A pair of "terrorists" brandishing revolvers stormed a hawker centre in Toa Payoh Lorong 1 yesterday.
In a counter-terrorism exercise, they "fired" at the crowd, killing four and wounding one before police arrived to kill the attackers, and the Singapore Civil Defence Force attended to casualties.
The exercise was organised by the Toa Payoh West-Balestier constituency's community emergency and engagement committee for Emergency Preparedness Day.
It was planned much earlier, but took place a day after Indonesia arrested six members of a terror cell in Batam, whose leader had been planning an attack on Marina Bay. Minister of State for Communications and Information and Health Chee Hong Tat, an MP for Bishan-Toa Payoh GRC, said thearrests "bring home the point that we have to stay vigilant and be prepared for attacks that will come whether within our shores or from the region around us".
He added that learning the skills to deal with an emergency will make a difference after an attack.
Since June, about 1,200 residents in his ward have been trained in first aid skills and cardiopulmonary resuscitation techniques, and learnt how to operate an automated external defibrillator as part of SG Secure. They were also taught protocols such as "run, hide, tell" in the event of an attack.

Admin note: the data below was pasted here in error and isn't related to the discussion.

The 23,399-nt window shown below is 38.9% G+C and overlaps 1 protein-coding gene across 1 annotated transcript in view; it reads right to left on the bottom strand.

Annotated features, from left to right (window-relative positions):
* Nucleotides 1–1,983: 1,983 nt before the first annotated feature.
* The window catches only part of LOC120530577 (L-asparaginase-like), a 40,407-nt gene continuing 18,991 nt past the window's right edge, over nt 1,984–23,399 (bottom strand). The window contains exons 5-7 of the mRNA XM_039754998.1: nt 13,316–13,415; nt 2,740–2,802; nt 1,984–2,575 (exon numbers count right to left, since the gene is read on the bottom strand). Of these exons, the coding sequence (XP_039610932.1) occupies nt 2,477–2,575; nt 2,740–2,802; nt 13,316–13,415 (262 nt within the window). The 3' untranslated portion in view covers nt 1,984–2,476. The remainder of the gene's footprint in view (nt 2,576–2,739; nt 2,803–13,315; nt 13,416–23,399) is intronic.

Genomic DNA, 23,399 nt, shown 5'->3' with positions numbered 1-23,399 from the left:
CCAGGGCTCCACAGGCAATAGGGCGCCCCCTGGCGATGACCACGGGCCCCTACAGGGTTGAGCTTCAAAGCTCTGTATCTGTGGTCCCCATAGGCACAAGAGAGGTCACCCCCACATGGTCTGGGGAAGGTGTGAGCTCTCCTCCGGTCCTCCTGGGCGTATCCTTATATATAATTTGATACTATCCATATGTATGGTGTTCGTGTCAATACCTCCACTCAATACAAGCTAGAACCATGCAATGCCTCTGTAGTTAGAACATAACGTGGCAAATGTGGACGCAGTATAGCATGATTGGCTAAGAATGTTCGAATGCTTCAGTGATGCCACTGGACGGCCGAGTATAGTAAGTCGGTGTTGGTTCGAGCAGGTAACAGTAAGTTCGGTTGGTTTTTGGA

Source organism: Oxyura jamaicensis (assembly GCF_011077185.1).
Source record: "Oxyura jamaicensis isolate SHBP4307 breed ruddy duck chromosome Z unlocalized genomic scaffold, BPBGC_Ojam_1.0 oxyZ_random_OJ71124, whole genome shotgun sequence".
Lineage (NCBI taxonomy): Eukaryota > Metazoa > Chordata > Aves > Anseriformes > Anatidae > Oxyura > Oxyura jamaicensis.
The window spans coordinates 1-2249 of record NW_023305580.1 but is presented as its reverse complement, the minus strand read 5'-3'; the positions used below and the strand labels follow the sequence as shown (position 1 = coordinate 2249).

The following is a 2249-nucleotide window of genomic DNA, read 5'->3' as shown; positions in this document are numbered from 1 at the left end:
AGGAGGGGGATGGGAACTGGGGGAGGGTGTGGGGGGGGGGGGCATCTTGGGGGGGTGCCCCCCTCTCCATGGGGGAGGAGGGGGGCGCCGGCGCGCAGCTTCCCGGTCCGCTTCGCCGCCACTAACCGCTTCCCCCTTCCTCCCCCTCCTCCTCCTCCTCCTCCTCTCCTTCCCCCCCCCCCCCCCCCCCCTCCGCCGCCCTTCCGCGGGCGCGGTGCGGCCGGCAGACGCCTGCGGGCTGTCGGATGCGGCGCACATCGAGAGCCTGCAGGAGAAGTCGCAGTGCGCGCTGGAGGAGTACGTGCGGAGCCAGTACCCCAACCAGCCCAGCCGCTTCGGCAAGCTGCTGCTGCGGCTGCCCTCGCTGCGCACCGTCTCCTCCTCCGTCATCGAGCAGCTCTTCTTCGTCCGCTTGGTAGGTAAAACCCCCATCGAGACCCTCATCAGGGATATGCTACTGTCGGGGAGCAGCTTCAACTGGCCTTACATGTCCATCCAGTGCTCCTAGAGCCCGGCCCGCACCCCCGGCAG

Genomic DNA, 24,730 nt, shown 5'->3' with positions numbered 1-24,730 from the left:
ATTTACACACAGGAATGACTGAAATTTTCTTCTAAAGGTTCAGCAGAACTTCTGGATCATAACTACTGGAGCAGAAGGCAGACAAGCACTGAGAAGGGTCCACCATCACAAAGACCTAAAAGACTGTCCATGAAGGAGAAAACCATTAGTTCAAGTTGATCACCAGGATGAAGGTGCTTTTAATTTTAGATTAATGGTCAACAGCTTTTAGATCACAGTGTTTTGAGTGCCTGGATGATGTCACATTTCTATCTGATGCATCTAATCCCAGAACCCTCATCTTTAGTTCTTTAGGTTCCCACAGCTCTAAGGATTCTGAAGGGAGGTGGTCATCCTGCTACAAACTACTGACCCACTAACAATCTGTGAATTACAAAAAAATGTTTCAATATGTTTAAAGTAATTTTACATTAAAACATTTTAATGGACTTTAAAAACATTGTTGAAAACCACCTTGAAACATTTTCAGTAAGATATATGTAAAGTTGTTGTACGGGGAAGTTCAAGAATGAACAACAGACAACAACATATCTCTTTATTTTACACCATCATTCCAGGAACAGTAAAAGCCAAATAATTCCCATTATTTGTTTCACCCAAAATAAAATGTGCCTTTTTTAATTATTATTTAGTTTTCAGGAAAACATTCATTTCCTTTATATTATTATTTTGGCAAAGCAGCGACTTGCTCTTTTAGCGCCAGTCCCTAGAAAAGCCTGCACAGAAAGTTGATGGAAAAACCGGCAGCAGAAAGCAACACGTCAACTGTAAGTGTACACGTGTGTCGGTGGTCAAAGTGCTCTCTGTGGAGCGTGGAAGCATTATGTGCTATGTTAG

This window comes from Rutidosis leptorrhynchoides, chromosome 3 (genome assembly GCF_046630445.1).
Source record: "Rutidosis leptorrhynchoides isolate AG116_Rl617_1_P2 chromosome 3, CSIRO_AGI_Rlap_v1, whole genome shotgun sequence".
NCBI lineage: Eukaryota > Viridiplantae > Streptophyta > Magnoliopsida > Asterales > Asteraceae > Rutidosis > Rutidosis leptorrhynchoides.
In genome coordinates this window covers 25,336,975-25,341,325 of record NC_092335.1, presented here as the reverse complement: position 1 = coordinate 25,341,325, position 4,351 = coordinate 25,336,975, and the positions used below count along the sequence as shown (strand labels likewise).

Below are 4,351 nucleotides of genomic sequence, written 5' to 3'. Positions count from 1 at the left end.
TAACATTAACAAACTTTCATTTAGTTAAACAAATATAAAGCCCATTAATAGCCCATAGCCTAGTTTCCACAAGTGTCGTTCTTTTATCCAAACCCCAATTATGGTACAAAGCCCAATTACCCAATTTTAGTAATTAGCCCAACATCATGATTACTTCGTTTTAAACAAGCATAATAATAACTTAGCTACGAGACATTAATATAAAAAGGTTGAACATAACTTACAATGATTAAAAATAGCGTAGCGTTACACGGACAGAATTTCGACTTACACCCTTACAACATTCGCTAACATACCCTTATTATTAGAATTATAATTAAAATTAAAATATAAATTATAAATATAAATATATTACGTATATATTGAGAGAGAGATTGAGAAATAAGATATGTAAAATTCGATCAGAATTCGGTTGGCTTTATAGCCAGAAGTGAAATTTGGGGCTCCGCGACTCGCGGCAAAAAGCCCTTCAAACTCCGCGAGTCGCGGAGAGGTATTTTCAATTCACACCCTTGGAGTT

Other government leaders also reiterated the need for social resilience and unity at events yesterday.
Deputy Prime Minister and Coordinating Minister for National Security Teo Chee Hean said everyone can "play an active role to stay alert and prepared". Speaking at a National Day dinner in Pasir-Ris Punggol GRC, he said recent attacks drive home the need to promote religious harmony and counter radical ideology. The Government appreciates the efforts of the Malay-Muslim community and its religious leaders to counter extremist ideas, he said, adding: "We will make sure that Muslims in Singapore continue to be able to lead their lives peacefully and be treated equally and fairly."
Labour chief Chan Chun Sing said Singaporeans "must never let the seeds of suspicion and discord break our society".
Meanwhile, Senior Minister of State for Foreign Affairs and Defence Maliki Osman, who spoke at an inter-faith dialogue series, said fostering understanding among different communities starts at the basic, everyday level. He cited issues that might arise surrounding day-to-day interactions, such as eating with friends who are fasting or who have dietary restrictions.
Talking about these issues can help people better understand one another's religious observances, he said. "These are things that we take for granted because we think they are not so important, but they have an impact on the kind of relationship that you can build over time."